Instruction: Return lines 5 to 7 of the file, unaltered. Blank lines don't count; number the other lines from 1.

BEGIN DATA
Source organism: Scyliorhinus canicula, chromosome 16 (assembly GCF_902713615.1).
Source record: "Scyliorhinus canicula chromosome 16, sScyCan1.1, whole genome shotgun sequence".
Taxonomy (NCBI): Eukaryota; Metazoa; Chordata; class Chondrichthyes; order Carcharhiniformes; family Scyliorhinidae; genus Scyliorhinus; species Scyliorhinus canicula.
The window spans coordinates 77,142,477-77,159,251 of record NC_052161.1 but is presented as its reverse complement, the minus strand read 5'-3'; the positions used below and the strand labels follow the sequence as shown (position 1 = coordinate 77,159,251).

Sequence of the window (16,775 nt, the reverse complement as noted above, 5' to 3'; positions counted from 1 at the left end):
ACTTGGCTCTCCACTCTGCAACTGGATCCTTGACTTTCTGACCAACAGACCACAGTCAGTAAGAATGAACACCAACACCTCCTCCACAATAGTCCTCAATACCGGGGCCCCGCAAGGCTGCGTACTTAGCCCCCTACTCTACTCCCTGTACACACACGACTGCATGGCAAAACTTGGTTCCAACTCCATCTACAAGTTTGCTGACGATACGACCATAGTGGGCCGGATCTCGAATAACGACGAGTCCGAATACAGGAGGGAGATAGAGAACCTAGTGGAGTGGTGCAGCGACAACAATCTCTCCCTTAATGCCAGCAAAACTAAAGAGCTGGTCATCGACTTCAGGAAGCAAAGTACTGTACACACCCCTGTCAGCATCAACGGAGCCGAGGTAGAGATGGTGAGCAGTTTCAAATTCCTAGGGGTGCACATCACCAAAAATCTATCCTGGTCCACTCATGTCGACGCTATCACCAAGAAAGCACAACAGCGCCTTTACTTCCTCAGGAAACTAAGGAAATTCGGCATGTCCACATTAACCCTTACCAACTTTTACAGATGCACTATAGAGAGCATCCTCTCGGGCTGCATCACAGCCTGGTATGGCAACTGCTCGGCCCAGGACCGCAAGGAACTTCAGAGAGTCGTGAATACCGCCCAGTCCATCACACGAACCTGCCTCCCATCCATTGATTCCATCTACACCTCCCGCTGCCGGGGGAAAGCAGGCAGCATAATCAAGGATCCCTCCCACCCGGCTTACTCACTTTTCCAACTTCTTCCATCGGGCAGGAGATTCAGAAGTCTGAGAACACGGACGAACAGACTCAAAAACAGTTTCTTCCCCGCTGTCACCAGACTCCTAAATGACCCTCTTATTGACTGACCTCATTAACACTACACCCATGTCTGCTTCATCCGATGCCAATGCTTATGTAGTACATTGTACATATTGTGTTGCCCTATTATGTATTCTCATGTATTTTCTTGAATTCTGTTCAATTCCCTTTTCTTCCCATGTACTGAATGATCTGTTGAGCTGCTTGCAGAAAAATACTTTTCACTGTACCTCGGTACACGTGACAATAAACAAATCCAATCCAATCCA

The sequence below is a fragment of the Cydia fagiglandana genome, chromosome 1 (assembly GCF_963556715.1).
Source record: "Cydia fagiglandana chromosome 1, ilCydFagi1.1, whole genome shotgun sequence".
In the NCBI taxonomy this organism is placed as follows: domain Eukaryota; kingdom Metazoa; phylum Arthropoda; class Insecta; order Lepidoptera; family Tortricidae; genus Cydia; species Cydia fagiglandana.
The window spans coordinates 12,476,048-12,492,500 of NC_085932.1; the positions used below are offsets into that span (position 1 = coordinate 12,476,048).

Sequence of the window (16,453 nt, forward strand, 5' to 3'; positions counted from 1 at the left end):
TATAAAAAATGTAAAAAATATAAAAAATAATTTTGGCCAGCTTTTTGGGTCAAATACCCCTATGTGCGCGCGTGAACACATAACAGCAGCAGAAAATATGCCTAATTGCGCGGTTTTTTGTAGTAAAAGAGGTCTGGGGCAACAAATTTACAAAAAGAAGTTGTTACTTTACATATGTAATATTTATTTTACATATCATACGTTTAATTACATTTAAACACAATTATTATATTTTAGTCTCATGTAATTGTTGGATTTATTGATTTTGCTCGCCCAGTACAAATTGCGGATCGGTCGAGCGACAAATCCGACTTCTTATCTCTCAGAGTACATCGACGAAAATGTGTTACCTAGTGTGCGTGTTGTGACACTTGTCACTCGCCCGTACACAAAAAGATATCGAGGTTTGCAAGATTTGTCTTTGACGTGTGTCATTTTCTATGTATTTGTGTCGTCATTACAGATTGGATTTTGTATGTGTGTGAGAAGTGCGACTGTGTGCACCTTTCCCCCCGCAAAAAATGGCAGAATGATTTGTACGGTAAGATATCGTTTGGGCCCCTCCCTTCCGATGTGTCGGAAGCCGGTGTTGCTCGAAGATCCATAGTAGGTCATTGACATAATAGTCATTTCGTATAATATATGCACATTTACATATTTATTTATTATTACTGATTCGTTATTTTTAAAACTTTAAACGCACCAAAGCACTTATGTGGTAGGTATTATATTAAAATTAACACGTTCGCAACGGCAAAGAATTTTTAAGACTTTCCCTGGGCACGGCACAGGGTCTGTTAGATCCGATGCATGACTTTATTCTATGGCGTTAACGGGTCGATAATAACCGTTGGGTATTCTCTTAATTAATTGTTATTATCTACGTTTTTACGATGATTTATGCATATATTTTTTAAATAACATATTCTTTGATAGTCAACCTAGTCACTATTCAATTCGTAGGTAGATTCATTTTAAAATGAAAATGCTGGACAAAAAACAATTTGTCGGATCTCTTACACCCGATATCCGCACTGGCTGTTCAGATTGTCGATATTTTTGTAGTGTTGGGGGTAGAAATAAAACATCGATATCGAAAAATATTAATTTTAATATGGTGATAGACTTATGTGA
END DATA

Sequence of the window (16,775 nt, the reverse complement as noted above, 5' to 3'; positions counted from 1 at the left end):
ACTTGGCTCTCCACTCTGCAACTGGATCCTTGACTTTCTGACCAACAGACCACAGTCAGTAAGAATGAACACCAACACCTCCTCCACAATAGTCCTCAATACCGGGGCCCCGCAAGGCTGCGTACTTAGCCCCCTACTCTACTCCCTGTACACACACGACTGCATGGCAAAACTTGGTTCCAACTCCATCTACAAGTTTGCTGACGATACGACCATAGTGGGCCGGATCTCGAATAACGACGAGTCCGAATACAGGAGGGAGATAGAGAACCTAGTGGAGTGGTGCAGCGACAACAATCTCTCCCTTAATGCCAGCAAAACTAAAGAGCTGGTCATCGACTTCAGGAAGCAAAGTACTGTACACACCCCTGTCAGCATCAACGGAGCCGAGGTAGAGATGGTGAGCAGTTTCAAATTCCTAGGGGTGCACATCACCAAAAATCTATCCTGGTCCACTCATGTCGACGCTATCACCAAGAAAGCACAACAGCGCCTTTACTTCCTCAGGAAACTAAGGAAATTCGGCATGTCCACATTAACCCTTACCAACTTTTACAGATGCACTATAGAGAGCATCCTCTCGGGCTGCATCACAGCCTGGTATGGCAACTGCTCGGCCCAGGACCGCAAGGAACTTCAGAGAGTCGTGAATACCGCCCAGTCCATCACACGAACCTGCCTCCCATCCATTGATTCCATCTACACCTCCCGCTGCCGGGGGAAAGCAGGCAGCATAATCAAGGATCCCTCCCACCCGGCTTACTCACTTTTCCAACTTCTTCCATCGGGCAGGAGATTCAGAAGTCTGAGAACACGGACGAACAGACTCAAAAACAGTTTCTTCCCCGCTGTCACCAGACTCCTAAATGACCCTCTTATTGACTGACCTCATTAACACTACACCCATGTCTGCTTCATCCGATGCCAATGCTTATGTAGTACATTGTACATATTGTGTTGCCCTATTATGTATTCTCATGTATTTTCTTGAATTCTGTTCAATTCCCTTTTCTTCCCATGTACTGAATGATCTGTTGAGCTGCTTGCAGAAAAATACTTTTCACTGTACCTCGGTACACGTGACAATAAACAAATCCAATCCAATCCA

The sequence below is a fragment of the Cydia fagiglandana genome, chromosome 1 (assembly GCF_963556715.1).